You read that right: top 15. I’m departing from my established pattern of doing an annual top 10. Part of me sees this as a failure of will, a refusal to make the hard choices. Maybe so. However, the prevailing thought in my mind is that although I am attempting to name my absolute favorite films of the year, the goal is less about canonization of well-respected movies than it is about the hope that the list might encourage someone to take a chance on a film they otherwise might not.

It was a good year for movies by my account. Godzilla returned to US multiplexes. Keanu Reeves got back into the action game with John Wick. We saw new films from auteurs such as David Fincher, Paul Thomas Anderson, Wes Anderson, and Woody Allen. We saw exciting work from new and up-and-coming directors like Jennifer Kent, Damien Chazelle, Justin Simien, Dan Gilroy, Jeremy Saulnier, and Ana Lily Amirpour. We got two movies from Phil Lord and Chris Miller, both of which were anarchic fun. Reese Witherspoon was also in two movies and wasn’t awful in either of them. Even some of the usual superhero/blockbuster mish-mash was of an unusually high caliber (X-Men: Days of Future Past, Guardians of the Galaxy). Oh, and I think there was a movie by some guy named Christopher Nolan…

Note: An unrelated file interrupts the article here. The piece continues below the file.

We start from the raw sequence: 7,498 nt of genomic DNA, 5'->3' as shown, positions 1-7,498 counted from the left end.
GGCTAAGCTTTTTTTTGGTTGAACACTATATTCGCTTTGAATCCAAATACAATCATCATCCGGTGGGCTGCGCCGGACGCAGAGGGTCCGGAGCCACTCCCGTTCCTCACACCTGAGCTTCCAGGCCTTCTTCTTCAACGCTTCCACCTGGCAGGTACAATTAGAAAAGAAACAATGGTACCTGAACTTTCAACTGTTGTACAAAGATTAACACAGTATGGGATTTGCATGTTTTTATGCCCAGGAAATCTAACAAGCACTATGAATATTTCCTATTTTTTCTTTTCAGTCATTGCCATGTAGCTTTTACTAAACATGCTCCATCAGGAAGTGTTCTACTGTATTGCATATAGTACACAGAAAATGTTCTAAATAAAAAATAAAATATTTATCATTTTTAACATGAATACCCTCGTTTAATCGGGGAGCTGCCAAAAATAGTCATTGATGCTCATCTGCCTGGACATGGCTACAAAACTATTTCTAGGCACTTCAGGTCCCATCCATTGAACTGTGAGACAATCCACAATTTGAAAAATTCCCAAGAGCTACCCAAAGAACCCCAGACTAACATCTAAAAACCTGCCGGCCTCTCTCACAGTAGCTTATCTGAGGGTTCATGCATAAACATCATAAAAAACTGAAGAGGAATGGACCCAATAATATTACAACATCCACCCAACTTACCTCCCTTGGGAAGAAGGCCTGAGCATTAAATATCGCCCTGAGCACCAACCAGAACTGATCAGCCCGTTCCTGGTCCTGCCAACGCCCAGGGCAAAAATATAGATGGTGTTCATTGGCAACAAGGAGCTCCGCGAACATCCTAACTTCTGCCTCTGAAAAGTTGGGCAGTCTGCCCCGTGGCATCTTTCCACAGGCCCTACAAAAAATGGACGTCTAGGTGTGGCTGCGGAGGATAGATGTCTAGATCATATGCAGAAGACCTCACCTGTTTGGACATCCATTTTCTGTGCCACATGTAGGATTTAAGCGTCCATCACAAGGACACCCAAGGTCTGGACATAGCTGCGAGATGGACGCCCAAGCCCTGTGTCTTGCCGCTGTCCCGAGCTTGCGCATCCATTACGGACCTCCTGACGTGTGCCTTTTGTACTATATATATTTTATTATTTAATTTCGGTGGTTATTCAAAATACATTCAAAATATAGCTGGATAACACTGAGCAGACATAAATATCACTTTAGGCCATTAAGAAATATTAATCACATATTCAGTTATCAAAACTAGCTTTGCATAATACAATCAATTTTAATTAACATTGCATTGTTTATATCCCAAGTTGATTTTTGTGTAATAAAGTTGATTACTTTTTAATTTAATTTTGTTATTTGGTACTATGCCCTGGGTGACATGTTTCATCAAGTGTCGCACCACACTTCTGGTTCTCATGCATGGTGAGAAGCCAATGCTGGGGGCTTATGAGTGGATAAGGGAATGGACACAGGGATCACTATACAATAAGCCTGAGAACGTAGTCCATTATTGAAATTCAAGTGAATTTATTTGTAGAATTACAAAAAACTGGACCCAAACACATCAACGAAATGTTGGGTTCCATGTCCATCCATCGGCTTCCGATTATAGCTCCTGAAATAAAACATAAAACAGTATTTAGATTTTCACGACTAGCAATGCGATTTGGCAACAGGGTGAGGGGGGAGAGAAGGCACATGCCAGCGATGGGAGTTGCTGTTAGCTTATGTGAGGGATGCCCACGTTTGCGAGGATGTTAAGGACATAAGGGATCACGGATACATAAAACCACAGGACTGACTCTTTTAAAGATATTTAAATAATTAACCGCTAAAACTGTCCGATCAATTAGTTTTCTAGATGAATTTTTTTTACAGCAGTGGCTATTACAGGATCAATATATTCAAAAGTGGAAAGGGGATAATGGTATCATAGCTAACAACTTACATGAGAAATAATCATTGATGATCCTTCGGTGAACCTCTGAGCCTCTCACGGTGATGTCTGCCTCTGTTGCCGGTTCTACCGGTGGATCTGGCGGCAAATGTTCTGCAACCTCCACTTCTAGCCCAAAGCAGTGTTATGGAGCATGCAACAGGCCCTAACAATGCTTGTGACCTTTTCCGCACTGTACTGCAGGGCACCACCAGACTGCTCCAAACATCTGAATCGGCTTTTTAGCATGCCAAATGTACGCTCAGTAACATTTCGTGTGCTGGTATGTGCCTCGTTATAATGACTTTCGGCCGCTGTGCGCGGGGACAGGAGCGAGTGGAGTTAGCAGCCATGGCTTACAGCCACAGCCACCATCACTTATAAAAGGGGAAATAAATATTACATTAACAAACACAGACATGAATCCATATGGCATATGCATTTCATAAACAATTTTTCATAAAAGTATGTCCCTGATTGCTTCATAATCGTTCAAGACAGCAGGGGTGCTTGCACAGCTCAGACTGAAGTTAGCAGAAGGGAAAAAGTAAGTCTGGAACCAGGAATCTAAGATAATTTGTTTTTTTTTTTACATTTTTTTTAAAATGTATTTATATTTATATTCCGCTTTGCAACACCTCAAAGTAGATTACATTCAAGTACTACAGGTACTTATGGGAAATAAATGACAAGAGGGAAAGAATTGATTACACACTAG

So in a year this crowded I feel a top 15 is the way to go. Let’s get at it, then, and may the hottest flicks rise to the top. Here are my picks for the best movies of 2014:

READ FULL ARTICLE

Exposition and Emotion in Interstellar

Interstellar1

by Daniel Stidham

My first impressions upon leaving Interstellar were not gushingly positive. I almost tweeted about how full I felt from being spoon-fed by Chris Nolan for 3 hours, though I held off my quipping in order to give myself time to think about the film. Without giving anything away, I found a major third-act revelation in his new science fiction opus to be frustratingly over-explained. Something that ought to feel like a major discovery, a heavy realization about the very nature of time and space, quickly spills forth from two characters ill-equipped to diagnose or apply it. Before we have a chance to let it sink in, they are already using it to tie plot threads together and push the story forward to its resolution. The result is, ahem, a lack of gravity (I’m sorry). A feeling of weightlessness, if you will (I wouldn’t if I were you). It’s a sense that Nolan is interested in big ideas, but only as long as they provide “whoa” moments to audiences. READ FULL ARTICLE